Exclusive: DfE will scrap forced resits for GCSE English and maths

Exclusive: DfE will scrap forced resits for GCSE English and maths

The government will make a major u-turn over the much-derided condition of funding rule, FE Week can reveal.

From August 2015 all 16 to 18-year-old students with a GCSE grade D have had to study and resit the GCSE as part of the condition of funding, rather than a functional skills qualification at level two. But once this policy has been scrapped, no student will be forced to resit GCSE English and maths.

The latest revelation follows scathing criticism of the policy from Ofsted in December, and publication of a letter from education secretary Justine Greening to Neil Carmichael, chair of the Education Select Committee, advising on changes to the numeric GCSE grading system.

The letter revealed very little new, but FE Week has been told by multiple sources that the current policy to force some students to resit GCSEs will be scrapped – so all students can study functional skills, as was the case before 2015. Although not mentioned in the letter, this will be confirmed in the funding guidance for 2017/18, due for publication shortly.

It comes just a few weeks after the government finally confirmed another u-turn on the requirements for early years educator apprenticeships. Currently early years learners must achieve at least a grade C in English and maths GCSE to pass the level three course, but FE Week reported in early March that from April this will be broadened to include functional skills.

Reflecting on the latest news of an end to forced GCSE resits, Association of Employment and Learning Providers boss Mark Dawe told FE Week: “If there is going to be a U-turn on this, then we welcome it.”

He added: “The new chief inspector for Ofsted has quite rightly joined many stakeholders in the FE and skills sector and employers, in raising the possibility of the policy being abandoned altogether, and we feel that Ms Greening could have responded to this challenge more positively [in the letter].

“Young people without good grades should be encouraged to carry on learning the core subjects, but with the option of doing so via functional skills.”

Ofsted was highly critical of forced resits in its 2016 annual report published in December, as reported in FE Week.

It said: “While the policy’s intention to improve literacy and numeracy levels is well intentioned, the implementation of the policy is not having the desired impact in practice.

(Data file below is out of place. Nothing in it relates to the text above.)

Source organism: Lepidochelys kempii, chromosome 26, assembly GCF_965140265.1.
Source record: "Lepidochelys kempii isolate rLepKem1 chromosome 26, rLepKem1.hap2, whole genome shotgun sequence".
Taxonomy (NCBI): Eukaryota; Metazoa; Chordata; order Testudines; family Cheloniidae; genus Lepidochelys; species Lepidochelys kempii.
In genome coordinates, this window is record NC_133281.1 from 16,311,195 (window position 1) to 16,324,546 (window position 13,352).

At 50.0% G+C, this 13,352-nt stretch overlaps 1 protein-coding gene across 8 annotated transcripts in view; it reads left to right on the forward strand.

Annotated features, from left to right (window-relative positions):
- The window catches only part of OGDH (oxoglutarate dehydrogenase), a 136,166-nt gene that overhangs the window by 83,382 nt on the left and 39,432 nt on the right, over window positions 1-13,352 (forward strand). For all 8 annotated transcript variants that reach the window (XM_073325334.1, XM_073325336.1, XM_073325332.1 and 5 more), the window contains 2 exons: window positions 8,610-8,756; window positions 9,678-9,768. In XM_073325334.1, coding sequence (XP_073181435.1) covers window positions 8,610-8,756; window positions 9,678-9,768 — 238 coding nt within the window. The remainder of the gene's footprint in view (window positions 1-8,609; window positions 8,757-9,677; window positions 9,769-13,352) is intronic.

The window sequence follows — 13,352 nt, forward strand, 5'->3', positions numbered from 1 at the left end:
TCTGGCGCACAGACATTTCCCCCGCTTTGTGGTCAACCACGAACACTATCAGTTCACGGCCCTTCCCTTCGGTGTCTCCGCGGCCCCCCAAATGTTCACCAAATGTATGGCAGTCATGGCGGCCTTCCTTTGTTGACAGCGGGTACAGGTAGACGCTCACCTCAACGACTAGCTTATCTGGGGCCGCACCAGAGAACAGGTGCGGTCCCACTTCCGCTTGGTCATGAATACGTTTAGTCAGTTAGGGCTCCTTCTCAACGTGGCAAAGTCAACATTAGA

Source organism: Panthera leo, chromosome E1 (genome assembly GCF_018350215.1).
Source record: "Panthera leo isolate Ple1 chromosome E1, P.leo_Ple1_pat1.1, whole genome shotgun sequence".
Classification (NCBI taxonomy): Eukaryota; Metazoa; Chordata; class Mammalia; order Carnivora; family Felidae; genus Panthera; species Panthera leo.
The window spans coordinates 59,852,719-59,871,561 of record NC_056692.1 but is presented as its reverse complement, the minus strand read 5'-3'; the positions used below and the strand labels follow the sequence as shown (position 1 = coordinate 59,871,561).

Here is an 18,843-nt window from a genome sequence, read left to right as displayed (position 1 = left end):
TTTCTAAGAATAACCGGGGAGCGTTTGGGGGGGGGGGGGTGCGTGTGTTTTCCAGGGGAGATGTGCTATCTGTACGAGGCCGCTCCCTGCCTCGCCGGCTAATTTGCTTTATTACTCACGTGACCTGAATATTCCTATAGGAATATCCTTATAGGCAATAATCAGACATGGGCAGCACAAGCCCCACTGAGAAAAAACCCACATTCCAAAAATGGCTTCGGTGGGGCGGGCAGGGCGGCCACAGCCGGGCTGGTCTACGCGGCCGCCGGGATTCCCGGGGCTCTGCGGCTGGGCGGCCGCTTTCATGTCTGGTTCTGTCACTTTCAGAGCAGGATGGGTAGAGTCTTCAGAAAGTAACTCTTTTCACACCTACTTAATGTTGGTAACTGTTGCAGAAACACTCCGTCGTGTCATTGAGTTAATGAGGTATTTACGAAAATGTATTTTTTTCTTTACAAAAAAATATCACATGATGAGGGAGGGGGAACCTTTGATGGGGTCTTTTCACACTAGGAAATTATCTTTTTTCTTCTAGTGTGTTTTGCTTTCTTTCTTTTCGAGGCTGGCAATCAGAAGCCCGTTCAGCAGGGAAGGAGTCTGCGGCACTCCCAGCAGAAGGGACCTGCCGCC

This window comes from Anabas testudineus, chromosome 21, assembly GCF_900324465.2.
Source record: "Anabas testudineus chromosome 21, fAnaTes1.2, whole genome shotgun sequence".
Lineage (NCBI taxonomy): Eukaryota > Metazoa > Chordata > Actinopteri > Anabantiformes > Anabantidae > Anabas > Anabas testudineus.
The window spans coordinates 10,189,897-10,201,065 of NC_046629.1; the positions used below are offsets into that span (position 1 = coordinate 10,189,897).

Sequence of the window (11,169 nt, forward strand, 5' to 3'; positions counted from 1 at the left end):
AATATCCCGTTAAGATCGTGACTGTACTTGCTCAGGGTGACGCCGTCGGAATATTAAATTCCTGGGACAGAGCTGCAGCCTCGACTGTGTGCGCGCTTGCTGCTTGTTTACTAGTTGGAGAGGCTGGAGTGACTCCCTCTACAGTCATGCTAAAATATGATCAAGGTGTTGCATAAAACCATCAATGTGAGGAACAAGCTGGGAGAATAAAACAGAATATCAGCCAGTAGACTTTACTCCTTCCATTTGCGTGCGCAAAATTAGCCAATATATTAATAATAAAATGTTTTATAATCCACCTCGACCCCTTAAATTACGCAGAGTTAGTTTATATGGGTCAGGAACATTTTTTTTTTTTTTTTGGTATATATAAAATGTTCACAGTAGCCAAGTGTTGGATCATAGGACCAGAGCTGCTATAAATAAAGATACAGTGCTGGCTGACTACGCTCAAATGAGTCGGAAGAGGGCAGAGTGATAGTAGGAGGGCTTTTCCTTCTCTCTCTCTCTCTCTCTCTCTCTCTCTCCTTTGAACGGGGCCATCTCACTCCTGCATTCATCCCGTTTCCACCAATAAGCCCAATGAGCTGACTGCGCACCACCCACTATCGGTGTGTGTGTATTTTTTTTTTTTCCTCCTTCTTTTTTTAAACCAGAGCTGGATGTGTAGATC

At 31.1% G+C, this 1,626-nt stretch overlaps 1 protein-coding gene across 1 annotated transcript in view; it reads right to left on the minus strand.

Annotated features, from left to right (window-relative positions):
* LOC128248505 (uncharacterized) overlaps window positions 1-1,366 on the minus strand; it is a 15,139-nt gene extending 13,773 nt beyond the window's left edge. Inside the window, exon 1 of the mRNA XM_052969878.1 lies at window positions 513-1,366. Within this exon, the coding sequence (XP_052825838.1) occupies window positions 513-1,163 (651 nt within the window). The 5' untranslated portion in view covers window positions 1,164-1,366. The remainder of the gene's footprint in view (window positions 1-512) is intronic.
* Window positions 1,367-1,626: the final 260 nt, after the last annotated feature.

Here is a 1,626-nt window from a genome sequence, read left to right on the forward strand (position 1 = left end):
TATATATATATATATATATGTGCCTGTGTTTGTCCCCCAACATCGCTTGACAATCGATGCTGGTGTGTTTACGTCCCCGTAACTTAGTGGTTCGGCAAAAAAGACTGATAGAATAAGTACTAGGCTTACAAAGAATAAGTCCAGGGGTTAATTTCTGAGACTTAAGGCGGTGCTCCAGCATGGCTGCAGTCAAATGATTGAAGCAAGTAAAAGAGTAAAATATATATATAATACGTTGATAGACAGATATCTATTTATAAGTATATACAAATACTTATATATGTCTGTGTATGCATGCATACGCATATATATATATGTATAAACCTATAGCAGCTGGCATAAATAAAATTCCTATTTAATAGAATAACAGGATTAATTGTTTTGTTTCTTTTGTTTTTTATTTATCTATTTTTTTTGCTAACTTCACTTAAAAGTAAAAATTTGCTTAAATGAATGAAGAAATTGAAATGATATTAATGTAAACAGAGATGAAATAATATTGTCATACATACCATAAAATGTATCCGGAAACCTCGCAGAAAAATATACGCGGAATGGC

“Inspection evidence shows that, for some students, having to retake their GCSE can be demotivating and that attendance at these lessons is lower.

“For many students, an alternative level two qualification may be a more appropriate means of improving their English and mathematics and ensuring that they are ready for work.”

Commenting today on Ms Greening’s letter, Catherine Sezen, senior policy manager at the Association of Colleges, said it was useful to “finally have clarity” over the new GCSE grading.

“This will give guidance to colleges on entry requirements and GCSE resit policy and to universities and employers for their entry and job role requirements,” she said.

Ms Greening said in the letter that “under the new system, a grade four and above will be equivalent to a C and above.

“Where employers, FE providers and universities currently accept a grade C we would expect them to continue recognising a grade four.”

She previously gave strong hints about a change of heart towards the English and maths resit policy, at last November’s AoC conference (pictured).

As reported in FE Week, she told delegates that students must not be spending “time running upwards against a brick wall that they’re not going to get over.”

Apprenticeships and skills minister Robert Halfon also conceded to delegates that GCSEs are not always the best option for FE students.

“It is clear that we need a credible, high-quality option for students for whom GCSEs are not appropriate or achievable,” Mr Halfon said.

“This is why we are reforming Functional Skills to make sure that they are genuinely relevant to employers, and consequently have credibility and prestige in the jobs market.”